How To Follow Up After a Job Interview

job interview follow-up letter mailA Knock 'em Dead follower writes, "I went on an interview this last Monday and I thought it went really well. Should my follow-up letter be "overnighted"?

Should the letter be over-nighted?

A traditional follow-up letter (email does the same but many people think it lacks the punch of the traditional letter) demonstrates your interest in the job, and your professionalism in taking time and effort to follow through on your meetings properly.

You also use a follow-up letter as a device to keep your candidacy forefront in the interviewer's mind; so where you stand in the hiring cycle and when the decision will be made, are both evaluations that play into how quickly you want that follow-up letter to arrive.


When there are more interviews in the selection cycle

If you have had an interview and are hoping that a follow-up letter will help you make the cut for to the next round of interviews, sending it by overnight mail isn't usually necessary:

  • There is no looming deadline so it might make you seem anxious
  • Nothing you write is right the first time. Important job-search letters can always benefit from being put aside and then re-edited a couple of times.
  • The intent is to keep your candidacy alive and vibrant while other candidates are being interviewed.

These considerations usually mean that a letter arriving two or three days after the interview probably serves your purposes better, because it is just when memory of your interview is beginning to dim in the interviewer's mind.

However, you might consider doubling your impact by sending a short email the day after the interview and a letter through traditional mail (with a little more detail) at the same time, which will arrive two or three days later.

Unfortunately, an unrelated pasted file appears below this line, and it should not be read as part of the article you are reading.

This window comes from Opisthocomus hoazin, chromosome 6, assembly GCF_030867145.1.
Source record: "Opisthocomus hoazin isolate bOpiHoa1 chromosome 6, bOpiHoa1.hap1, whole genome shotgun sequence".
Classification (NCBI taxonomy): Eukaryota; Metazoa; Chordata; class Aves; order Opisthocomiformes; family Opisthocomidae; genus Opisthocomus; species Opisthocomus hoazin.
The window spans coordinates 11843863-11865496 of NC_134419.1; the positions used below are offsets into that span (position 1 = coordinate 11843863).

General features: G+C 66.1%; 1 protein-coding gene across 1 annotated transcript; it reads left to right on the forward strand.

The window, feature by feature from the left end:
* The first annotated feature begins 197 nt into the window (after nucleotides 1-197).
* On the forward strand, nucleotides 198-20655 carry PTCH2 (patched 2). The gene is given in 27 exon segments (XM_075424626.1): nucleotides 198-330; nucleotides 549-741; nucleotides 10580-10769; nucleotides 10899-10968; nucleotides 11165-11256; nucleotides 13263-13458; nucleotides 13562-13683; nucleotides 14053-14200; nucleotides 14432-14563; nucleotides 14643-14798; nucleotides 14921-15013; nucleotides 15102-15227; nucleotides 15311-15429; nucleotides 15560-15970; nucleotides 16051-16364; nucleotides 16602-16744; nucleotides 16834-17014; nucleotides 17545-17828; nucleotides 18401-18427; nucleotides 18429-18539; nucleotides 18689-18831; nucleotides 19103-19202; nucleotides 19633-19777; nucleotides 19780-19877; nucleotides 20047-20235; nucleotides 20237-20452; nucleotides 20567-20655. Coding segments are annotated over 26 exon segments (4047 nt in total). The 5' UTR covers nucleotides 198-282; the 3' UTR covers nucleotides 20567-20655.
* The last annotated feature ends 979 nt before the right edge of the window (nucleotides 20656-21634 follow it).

When a hiring decision is being made

Again, timing is everything in deciding when to send the letter. If you interviewed today and the hiring decision is imminent, then yes, an overnight delivery makes sense. When there is more time, say 10 days until the hiring decision is made, you might send an email now, a letter (with different content) to arrive two or three days from now, and perhaps even an overnight letter to arrive on the Monday or Tuesday of the decision-making week; each time with some new information.


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Filed under: Interviews

Martin Yate

Editor

Martin Yate, CPC, author of Knock 'em Dead: Secrets & Strategies for Success in an Uncertain World, is a New York Times and international bestseller of job search and career management books. He is the author of 11 job search and career management books published throughout the English speaking world and in over 50 foreign language editions. Over thirty years in career management, including stints as an international technology headhunter, head of HR for a publicly traded company and Director of Training and Development for an international employment services organization.

Within the profession he has a global reputation as the thought leader on job search and career management issues. He has lectured on four continents and has maintained a coaching practice since 1991.

The current recession is the 5th he has helped people navigate over the last 30 years.

For more information please visit http://www.knockemdead.com and follow the author on Facebook and Twitter.

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turnerczaplinski

The thank you issue is just pontification and since 70-/80% of job interviewers get with the program and do not send a silly thank note the time now is for silly HR people to stop telling people this BS and get 5back to lear6ni6ng how to stop playing games and learn to handle their responsibilities. How many years did business survive without thank you notes? Professional interviewers would think a thank you note is patronizing and shows the applicant is not only begging for the job but lacks self esteem.

Interviwi6ng 101 teals you that you should never show weakness and a thank you note manifests that weakness. Secondly the concept that the interviewer needs to be thanked for his time is silly as they are paid to do their job and if they need to be thanked they lack self esteem. Also when you interview for a job you research the company and spend many hours preparing and taking your time to interview (getting dressed and goi6ng to the interview) and some unprofessional interviewer expects his time is more importnt is not only insulting but is a serious error in public relations. People interviewing for a position must actualize that if an interviewer is not cognizant of them during the interview how are they going remeber them when they leave?